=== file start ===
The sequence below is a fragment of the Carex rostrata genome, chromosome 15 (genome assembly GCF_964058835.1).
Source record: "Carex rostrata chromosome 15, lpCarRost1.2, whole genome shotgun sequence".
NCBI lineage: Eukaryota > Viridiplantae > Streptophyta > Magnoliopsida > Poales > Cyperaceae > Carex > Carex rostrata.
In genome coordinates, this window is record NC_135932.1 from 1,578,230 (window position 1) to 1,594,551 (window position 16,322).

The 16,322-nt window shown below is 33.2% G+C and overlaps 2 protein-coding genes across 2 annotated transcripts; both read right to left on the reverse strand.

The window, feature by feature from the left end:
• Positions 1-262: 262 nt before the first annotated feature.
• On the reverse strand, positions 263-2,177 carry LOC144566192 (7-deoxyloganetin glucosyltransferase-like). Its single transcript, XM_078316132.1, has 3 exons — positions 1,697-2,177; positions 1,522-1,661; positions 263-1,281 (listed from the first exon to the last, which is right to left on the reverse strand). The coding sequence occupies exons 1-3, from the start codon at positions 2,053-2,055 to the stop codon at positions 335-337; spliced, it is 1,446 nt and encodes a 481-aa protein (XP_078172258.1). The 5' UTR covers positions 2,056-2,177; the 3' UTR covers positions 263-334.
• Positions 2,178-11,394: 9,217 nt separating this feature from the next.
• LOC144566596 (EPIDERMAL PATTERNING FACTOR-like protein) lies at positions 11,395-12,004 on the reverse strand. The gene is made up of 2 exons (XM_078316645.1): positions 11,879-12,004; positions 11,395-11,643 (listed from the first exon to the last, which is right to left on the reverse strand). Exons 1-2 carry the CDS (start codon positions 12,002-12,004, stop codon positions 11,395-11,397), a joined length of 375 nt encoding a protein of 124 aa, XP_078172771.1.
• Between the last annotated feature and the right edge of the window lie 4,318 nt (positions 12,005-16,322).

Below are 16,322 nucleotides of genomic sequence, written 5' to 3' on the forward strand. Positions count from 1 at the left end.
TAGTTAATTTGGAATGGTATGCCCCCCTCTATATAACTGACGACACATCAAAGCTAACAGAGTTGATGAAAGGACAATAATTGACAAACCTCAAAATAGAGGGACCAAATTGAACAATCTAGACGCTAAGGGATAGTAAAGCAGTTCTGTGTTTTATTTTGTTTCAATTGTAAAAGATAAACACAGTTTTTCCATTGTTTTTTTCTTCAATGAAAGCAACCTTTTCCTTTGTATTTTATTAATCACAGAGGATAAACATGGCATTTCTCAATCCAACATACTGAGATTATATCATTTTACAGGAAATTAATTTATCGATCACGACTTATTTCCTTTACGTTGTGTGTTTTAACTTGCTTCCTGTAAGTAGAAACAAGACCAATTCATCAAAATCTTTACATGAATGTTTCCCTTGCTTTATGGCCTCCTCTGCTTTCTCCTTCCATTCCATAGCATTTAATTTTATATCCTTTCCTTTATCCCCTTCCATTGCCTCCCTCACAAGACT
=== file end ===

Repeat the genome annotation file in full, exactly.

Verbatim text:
The sequence below is a fragment of the Carex rostrata genome, chromosome 15 (genome assembly GCF_964058835.1).
Source record: "Carex rostrata chromosome 15, lpCarRost1.2, whole genome shotgun sequence".
NCBI lineage: Eukaryota > Viridiplantae > Streptophyta > Magnoliopsida > Poales > Cyperaceae > Carex > Carex rostrata.
In genome coordinates, this window is record NC_135932.1 from 1,578,230 (window position 1) to 1,594,551 (window position 16,322).

The 16,322-nt window shown below is 33.2% G+C and overlaps 2 protein-coding genes across 2 annotated transcripts; both read right to left on the reverse strand.

The window, feature by feature from the left end:
• Positions 1-262: 262 nt before the first annotated feature.
• On the reverse strand, positions 263-2,177 carry LOC144566192 (7-deoxyloganetin glucosyltransferase-like). Its single transcript, XM_078316132.1, has 3 exons — positions 1,697-2,177; positions 1,522-1,661; positions 263-1,281 (listed from the first exon to the last, which is right to left on the reverse strand). The coding sequence occupies exons 1-3, from the start codon at positions 2,053-2,055 to the stop codon at positions 335-337; spliced, it is 1,446 nt and encodes a 481-aa protein (XP_078172258.1). The 5' UTR covers positions 2,056-2,177; the 3' UTR covers positions 263-334.
• Positions 2,178-11,394: 9,217 nt separating this feature from the next.
• LOC144566596 (EPIDERMAL PATTERNING FACTOR-like protein) lies at positions 11,395-12,004 on the reverse strand. The gene is made up of 2 exons (XM_078316645.1): positions 11,879-12,004; positions 11,395-11,643 (listed from the first exon to the last, which is right to left on the reverse strand). Exons 1-2 carry the CDS (start codon positions 12,002-12,004, stop codon positions 11,395-11,397), a joined length of 375 nt encoding a protein of 124 aa, XP_078172771.1.
• Between the last annotated feature and the right edge of the window lie 4,318 nt (positions 12,005-16,322).

Below are 16,322 nucleotides of genomic sequence, written 5' to 3' on the forward strand. Positions count from 1 at the left end.
TAGTTAATTTGGAATGGTATGCCCCCCTCTATATAACTGACGACACATCAAAGCTAACAGAGTTGATGAAAGGACAATAATTGACAAACCTCAAAATAGAGGGACCAAATTGAACAATCTAGACGCTAAGGGATAGTAAAGCAGTTCTGTGTTTTATTTTGTTTCAATTGTAAAAGATAAACACAGTTTTTCCATTGTTTTTTTCTTCAATGAAAGCAACCTTTTCCTTTGTATTTTATTAATCACAGAGGATAAACATGGCATTTCTCAATCCAACATACTGAGATTATATCATTTTACAGGAAATTAATTTATCGATCACGACTTATTTCCTTTACGTTGTGTGTTTTAACTTGCTTCCTGTAAGTAGAAACAAGACCAATTCATCAAAATCTTTACATGAATGTTTCCCTTGCTTTATGGCCTCCTCTGCTTTCTCCTTCCATTCCATAGCATTTAATTTTATATCCTTTCCTTTATCCCCTTCCATTGCCTCCCTCACAAGACT